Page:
NHL 14 Review
Xbox 360 | PS3
NHL 14 Box Art
System: PS3*, Xbox 360
Dev: EA Sports
Pub: Eletronic Arts
Release: September 10, 2013
Players: 1 (2+ Online)
Screen Resolution: 480p-1080p
I’ve Been Missing Out
by Justin Cloyd

Let’s be honest with each other, Internet stranger. I’ve never played an NHL game before. My sports-gaming experiences come from throwing balls, not hitting pucks. And I’m going to go ahead and admit it--the deep and insatiable wrath of the Internet concerns me a little. I just finished trying out NHL 14, and I’m pleased (and extremely relieved) to say that not only did I like it, I enjoyed it more than any other sports game released in a good, long while.

In order to prevent this review from devolving into a lengthy compare and contrast between EA Sports NHL and other sports series, I want to take a sentence to get a thought out of my system: NHL 14’s fast-paced gameplay vibrates with an energy lacking in other sports titles. The action never stops. Players jet in and out of the game, teams steal the puck by knocking an opponent off their feat, and pissed-off men throw off their gloves and engage in honest-to-God fisticuffs. The games in NHL 14 never stop moving, and even the most easily distracted gamer will find it difficult to look away.

Easy-to-grasp skating mechanics are the cornerstones of NHL 14’s energy. Players cut, check, spin, and turn without ever ignoring the laws of physics that govern skating on ice. These laws create a unique way of moving, and movement never ceases in the hockey rink. Stopping takes patience, as players have to glide to a halt, and the hockey puck constantly propels from one side of the rink to the other with players chasing behind it. Stopping while controlling the puck slows down the game’s pace, but only for a moment, because standing still for too long will get a player bulldozed.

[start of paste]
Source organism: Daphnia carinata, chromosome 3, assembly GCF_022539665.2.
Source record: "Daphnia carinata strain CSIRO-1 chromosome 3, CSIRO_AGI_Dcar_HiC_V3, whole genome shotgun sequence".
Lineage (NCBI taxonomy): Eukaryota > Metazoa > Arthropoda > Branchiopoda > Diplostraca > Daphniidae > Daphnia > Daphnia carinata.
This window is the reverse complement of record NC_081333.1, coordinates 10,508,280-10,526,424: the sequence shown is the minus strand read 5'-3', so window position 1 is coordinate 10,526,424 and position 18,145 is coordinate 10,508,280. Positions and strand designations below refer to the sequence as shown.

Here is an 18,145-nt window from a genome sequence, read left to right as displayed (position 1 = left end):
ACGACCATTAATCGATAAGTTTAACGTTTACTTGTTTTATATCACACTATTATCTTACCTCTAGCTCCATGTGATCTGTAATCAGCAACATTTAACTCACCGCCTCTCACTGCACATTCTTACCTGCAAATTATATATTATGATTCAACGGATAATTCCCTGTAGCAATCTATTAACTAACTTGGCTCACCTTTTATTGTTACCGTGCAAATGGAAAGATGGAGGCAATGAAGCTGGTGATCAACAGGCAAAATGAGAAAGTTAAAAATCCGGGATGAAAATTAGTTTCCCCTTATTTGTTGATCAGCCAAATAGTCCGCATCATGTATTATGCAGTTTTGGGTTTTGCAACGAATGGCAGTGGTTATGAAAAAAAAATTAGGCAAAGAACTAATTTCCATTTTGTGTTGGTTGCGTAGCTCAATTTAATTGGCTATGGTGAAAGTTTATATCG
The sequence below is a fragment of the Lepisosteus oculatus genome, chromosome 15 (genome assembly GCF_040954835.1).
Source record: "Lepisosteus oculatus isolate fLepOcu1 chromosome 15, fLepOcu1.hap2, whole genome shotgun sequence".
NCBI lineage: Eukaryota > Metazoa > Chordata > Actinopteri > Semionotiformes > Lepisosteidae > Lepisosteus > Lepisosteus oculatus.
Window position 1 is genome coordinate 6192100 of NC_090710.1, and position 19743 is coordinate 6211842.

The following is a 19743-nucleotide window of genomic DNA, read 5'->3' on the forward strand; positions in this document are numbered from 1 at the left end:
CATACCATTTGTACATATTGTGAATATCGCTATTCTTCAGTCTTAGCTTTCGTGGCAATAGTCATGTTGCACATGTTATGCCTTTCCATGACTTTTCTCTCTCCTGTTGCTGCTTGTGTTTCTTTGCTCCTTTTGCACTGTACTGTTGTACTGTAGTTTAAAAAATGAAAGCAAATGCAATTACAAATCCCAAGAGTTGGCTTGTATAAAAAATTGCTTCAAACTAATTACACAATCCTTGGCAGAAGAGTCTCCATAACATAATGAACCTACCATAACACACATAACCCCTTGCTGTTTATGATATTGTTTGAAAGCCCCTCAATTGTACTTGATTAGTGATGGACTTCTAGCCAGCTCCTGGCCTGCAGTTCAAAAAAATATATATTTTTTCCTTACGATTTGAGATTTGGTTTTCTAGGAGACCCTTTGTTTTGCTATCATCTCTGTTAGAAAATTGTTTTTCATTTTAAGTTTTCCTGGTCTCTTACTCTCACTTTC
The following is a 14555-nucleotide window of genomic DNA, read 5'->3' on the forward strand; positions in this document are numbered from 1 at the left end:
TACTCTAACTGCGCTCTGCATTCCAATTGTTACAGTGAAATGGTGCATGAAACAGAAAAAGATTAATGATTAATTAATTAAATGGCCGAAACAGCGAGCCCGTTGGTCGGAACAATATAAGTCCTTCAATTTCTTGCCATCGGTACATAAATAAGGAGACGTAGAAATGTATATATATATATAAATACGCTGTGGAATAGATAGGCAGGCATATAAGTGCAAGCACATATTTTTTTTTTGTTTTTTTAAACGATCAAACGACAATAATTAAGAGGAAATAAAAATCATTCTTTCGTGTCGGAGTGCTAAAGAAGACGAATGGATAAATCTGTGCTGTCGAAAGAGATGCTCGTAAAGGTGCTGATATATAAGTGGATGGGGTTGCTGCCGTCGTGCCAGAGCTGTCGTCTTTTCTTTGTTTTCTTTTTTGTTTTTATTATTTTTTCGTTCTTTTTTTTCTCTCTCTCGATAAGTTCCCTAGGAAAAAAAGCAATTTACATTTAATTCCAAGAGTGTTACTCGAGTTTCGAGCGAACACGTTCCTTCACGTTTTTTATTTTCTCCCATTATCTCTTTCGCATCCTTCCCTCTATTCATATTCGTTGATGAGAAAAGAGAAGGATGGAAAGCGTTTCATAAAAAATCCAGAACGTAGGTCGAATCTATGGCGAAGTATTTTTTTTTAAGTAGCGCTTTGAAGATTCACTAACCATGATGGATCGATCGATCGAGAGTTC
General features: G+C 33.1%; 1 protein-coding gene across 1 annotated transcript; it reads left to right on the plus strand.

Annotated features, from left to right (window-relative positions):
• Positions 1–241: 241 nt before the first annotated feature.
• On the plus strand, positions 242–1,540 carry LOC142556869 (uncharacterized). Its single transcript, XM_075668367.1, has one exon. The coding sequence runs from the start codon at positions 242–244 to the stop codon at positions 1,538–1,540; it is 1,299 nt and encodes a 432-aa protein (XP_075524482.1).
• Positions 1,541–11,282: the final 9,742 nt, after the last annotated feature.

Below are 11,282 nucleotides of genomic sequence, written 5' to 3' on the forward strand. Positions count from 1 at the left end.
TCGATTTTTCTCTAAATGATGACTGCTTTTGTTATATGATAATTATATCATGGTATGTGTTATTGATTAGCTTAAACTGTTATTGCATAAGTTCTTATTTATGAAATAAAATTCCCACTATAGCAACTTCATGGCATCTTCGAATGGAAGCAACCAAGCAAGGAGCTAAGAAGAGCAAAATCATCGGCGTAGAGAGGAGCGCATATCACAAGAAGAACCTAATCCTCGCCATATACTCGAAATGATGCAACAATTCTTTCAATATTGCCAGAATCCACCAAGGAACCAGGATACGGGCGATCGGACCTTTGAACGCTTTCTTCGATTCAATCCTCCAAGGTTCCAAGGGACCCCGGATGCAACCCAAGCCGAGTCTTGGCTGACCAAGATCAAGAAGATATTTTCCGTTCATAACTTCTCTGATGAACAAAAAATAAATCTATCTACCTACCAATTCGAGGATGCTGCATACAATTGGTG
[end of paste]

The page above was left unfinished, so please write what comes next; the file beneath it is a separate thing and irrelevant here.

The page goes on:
Each game of NHL presents players many opportunities to hit each other. Making a wrong turn, finishing up a pass, being too close to the wall, or just generally skating too slowly exposes them to brutal slams. NHL 14 really wants you to use violence. So much so that it makes the standard hit-stick employed by games such as Madden redundant, simply gliding into an exposed player initiates a hit. The potential for any play to result in a turnover caused by assault creates a tense and enjoyable atmosphere. And if this violence doesn’t satisfy you, you can initiate a one-on-one brawl with the push of a button.

NHL 14 Screenshot

Thanks to what EA calls the Enforcer Engine, fighting in NHL 14 has enough depth to be called a mini-game. By pressing triangle, you can instigate or accept a fight. Although the computer occasionally declines, more often than not, it’ll be ready for a brawl. During the fight, you can push, pull, punch, block, dodge, and grab. These fights add another layer of intensity to the game, increasing the energy. And since these fights are mostly optional, people not in the mood for a brawl can enjoy their hockey game punch-free; well, unless someone on the other team just gets really annoyed and charges you, but that doesn’t happen too often.

Enough depth of gameplay exists that the Enforcer Mode acts as nothing but icing on the cake. This depth comes from the intricate controls. Learning the intricacies of skating and puck management will take some time, as can be confirmed by a quick look at the in-game manual, which splits the controls up into seven different situations. Offence, defense, faceoffs, coach controls, fighting, net battles, celebrations, and using the goalie all have different control schemes. Mastering NHL 14 won’t be easy.

NHL 14 Screenshot

For players looking to play a hockey game from a simpler time, they can start up the NHL 94 Anniversary Mode. NHL 94 Anniversary Mode simplifies the control scheme so that it mimics the controls of NHL ‘94. This simpler mode, although enjoyable, lacks the depth of the main title. Fans of the old school, arcade-style hockey games should love it, though.

NHL 14 offers many different ways to enjoy the game besides the regular game and Anniversary Mode. Live the Life Mode lets gamers simulate (more or less) what it’s like to be a hockey player. In this RPG-esque mode, you’ll gain experience points, answer interview questions, get endorsement deals, and manage the affection of friends, family, and coaches. Although extremely enjoyable, the repetitive routine and the long seasons start to wear after awhile.

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